LATEST: Opposition Coalition Fails To Agree on Prime Minister


Iraq & Syria Audio Analysis: Is It Time for US to “Cut and Run” from the Middle East?

UPDATE 1830 GMT: Turkish officials have countered US claims of an arrangement for foreign forces to use Turkey’s bases, including the Incirlik airfield, in operations against the Islamic State.

A “source from the office of Prime Minister” Ahmet Davutoglu said:

There is not a new agreement on the use of İncirlik. The US is using the base given the existing agreement. There are requests and expectations [from Washington] but talks are still continuing.

The unnamed source said the two countries have agreed on the training of “moderate” Syrian rebels but said details of location and implementation are yet to be decided.

A US military planning team is expected to begin technical talks with Turkish counterparts this week in Ankara.

UPDATE 1830 GMT: According to Free Syrian Army officials, the US is still not coordinating with Syrian insurgents on any of its operations against the Islamic State.

The sources say that, despite American declarations of training and equipping opposition fighters to face the jihadists and despite the crisis over the Islamic State’s offensive in northern Syria, there has been no consultation or advance information on any of the US operations.

See Syria Special: How the US Lost Its War Within Hours

US Secretary of State John Kerry effectively surrendered the Kurdish center of Kobane, in northern Syria near the Turkish border, to the Islamic State on Sunday.

Inside the town, 40% of which is reportedly held by the jihadists, Kurdish forces were said to be holding off the attackers.

However, Kerry told a conference in Cairo:

Kobane does not define the strategy for the coalition in respect to Daesh [the Islamic State]. Kobane is one community and it is a tragedy what is happening there. And we do not diminish that.

But we have said from day one that it is going to take a period of time to bring the coalition thoroughly to the table to rebuild some of the morale and capacity of the Iraqi army. And to begin the focus of where we ought to be focusing first which is in Iraq. That is the current strategy.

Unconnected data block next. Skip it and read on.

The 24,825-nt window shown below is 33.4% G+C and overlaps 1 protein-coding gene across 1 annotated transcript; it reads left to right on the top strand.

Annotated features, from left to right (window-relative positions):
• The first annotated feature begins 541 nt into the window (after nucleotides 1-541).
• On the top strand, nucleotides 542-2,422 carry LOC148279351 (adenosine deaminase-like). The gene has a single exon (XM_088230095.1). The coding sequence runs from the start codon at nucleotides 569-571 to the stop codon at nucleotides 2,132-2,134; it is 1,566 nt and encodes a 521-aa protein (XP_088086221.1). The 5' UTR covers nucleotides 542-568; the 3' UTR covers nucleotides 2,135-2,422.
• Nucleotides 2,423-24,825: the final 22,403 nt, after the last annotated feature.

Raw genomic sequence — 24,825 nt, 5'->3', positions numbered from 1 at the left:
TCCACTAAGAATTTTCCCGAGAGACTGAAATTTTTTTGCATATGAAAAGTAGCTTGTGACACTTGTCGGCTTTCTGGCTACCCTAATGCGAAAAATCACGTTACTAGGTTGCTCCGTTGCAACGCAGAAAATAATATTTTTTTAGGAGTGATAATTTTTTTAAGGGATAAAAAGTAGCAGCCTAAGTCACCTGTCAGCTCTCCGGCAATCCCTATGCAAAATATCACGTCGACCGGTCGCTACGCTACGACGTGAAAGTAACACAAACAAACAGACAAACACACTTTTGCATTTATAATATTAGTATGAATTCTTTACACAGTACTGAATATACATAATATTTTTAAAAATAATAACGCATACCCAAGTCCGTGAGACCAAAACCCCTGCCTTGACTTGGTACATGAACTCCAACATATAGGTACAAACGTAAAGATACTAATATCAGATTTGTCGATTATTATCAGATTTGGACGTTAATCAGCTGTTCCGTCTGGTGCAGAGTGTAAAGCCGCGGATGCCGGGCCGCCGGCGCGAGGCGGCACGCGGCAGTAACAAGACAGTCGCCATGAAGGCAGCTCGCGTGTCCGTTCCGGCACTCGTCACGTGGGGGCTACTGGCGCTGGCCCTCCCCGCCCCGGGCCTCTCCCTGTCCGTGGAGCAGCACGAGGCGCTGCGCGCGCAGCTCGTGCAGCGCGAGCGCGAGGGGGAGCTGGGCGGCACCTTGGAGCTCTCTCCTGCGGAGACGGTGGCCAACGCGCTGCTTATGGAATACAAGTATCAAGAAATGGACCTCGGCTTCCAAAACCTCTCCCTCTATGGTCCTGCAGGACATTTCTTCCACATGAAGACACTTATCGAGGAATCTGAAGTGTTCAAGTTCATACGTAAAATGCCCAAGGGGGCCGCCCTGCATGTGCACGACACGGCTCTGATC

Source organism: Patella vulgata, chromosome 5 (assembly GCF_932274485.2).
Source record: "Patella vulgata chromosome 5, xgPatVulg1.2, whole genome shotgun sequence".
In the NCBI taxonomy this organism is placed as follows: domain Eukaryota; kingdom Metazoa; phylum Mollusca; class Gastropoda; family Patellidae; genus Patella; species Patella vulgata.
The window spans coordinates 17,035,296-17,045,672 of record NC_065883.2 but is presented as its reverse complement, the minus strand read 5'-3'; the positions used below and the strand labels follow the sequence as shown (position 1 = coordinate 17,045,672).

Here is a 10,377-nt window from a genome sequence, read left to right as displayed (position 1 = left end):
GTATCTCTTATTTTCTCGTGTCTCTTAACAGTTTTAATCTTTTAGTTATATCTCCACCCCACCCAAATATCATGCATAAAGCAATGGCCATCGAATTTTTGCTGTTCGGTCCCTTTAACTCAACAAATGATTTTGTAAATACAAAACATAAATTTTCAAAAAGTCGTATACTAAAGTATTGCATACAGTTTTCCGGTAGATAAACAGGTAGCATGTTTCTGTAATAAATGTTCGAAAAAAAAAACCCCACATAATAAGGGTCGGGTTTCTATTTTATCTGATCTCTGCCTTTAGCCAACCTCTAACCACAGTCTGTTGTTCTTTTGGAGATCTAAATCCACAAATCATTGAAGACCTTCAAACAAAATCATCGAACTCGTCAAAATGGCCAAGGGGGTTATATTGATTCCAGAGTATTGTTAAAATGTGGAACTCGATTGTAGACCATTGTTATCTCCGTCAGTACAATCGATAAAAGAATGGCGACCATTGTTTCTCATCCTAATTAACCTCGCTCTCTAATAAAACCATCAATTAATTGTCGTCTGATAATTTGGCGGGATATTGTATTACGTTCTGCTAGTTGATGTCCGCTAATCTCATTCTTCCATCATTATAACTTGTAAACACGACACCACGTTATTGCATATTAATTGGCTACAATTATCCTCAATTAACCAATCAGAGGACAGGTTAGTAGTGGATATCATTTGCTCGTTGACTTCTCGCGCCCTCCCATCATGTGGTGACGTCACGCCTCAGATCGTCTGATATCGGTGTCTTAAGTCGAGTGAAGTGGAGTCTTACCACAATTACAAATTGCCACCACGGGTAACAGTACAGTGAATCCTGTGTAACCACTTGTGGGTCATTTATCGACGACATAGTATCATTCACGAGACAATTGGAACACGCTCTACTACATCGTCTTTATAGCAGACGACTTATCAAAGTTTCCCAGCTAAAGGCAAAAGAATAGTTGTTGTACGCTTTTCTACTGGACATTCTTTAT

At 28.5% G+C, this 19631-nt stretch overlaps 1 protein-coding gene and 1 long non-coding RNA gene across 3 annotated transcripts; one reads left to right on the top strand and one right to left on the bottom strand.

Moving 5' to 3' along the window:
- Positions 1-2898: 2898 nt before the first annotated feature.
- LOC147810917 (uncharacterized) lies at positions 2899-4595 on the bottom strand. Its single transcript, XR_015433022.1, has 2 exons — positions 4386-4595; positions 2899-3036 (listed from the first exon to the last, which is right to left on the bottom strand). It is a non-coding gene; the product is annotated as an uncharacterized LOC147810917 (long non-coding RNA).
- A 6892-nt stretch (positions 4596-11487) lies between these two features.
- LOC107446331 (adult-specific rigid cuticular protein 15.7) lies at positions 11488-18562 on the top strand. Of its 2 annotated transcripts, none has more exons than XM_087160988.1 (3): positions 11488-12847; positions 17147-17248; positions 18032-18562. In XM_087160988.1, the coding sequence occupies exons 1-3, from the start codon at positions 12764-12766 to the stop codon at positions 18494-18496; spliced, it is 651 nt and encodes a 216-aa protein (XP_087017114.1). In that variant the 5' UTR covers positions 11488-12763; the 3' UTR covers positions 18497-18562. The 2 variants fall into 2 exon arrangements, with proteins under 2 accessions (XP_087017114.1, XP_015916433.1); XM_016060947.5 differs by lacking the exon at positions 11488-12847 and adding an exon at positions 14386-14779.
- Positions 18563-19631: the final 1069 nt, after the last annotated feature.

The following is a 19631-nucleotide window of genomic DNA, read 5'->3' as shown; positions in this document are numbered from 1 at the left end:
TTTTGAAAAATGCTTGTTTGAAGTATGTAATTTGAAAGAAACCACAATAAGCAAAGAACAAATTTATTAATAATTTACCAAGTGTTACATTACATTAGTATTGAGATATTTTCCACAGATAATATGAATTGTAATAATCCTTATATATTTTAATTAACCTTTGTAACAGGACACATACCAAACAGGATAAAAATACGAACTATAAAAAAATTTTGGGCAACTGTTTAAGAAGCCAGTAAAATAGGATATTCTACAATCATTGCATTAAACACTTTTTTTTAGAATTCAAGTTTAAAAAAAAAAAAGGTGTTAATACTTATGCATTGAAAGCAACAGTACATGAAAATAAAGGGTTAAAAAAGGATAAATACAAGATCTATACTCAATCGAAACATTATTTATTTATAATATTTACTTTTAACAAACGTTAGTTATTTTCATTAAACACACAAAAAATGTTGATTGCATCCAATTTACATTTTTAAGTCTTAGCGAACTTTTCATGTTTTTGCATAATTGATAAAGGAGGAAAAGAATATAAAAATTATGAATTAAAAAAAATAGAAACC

Kerry’s comments, made to a conference on reconstruction in Gaza after this summer’s Israeli attacks, echoed an interview he gave to the Voice of America. Indeed, the Secretary of State went even farther, suggesting that losses should be expected in the US priority of Iraq:

There will be disappointments…as we are witnessing in Kobane, and in other places — in Anbar [western Iraq] and elsewhere — because [our campaign] is just ramping up. It is just getting going.

Inside the town, besieged by the Islamic State for almost five weeks, heavy fighting was reported on Sunday night in eastern and southeastern sections. Reports points to battles near the administrative quarter, taken by the jihadists earlier in the week.

Ocalan Iso, the deputy head of the Kobane defense council, said the town center was under heavy artillery and mortar fire.

Footage of Kurdish fighters inside Kobane:

Meanwhile, US officials were more optimistic than Kerry as they heralded an agreement with Turkey to allow foreign forces to use bases on its soil.

The arrangement includes Incirlik airbase, within 100 miles of the Syrian border, where about 5,000 US airmen are stationed.

Both the US and Turkey confirmed that training of “moderate” Syrian forces would also take place.

A Turkish government official said that 4,000 opposition fighters would be trained after screening by Turkish intelligence.

The US and Turkey had been in dispute for weeks over the campaign against the Islamic State, including the use of Turkish bases. Ankara insists that support of insurgents must include operations against the Assad regime as well as the jihadists, and it refuses to send Turkish troops to the relief of Kobane unless they are part of an international force.

Opposition Coalition Fails To Agree on Prime Minister

The Syrian National Coalition has failed to agree on a Prime Minister during a weekend summit in Turkey.

A member of the Coalition said there was a split between the favoured candidate of Saudi Arabia, former Agriculture Minister Walid al-Zohbi, and that of Qatar, former Coalition head Ahmad Tohme. The meeting was extended for three days, but could not find a resolution.

“Qatar made clear that its financial support to the coalition would end if Tohme was not re-elected,” another participant said.

Tohme led the Coalition for 10 months before being he was relieved of his duties at the last general assembly.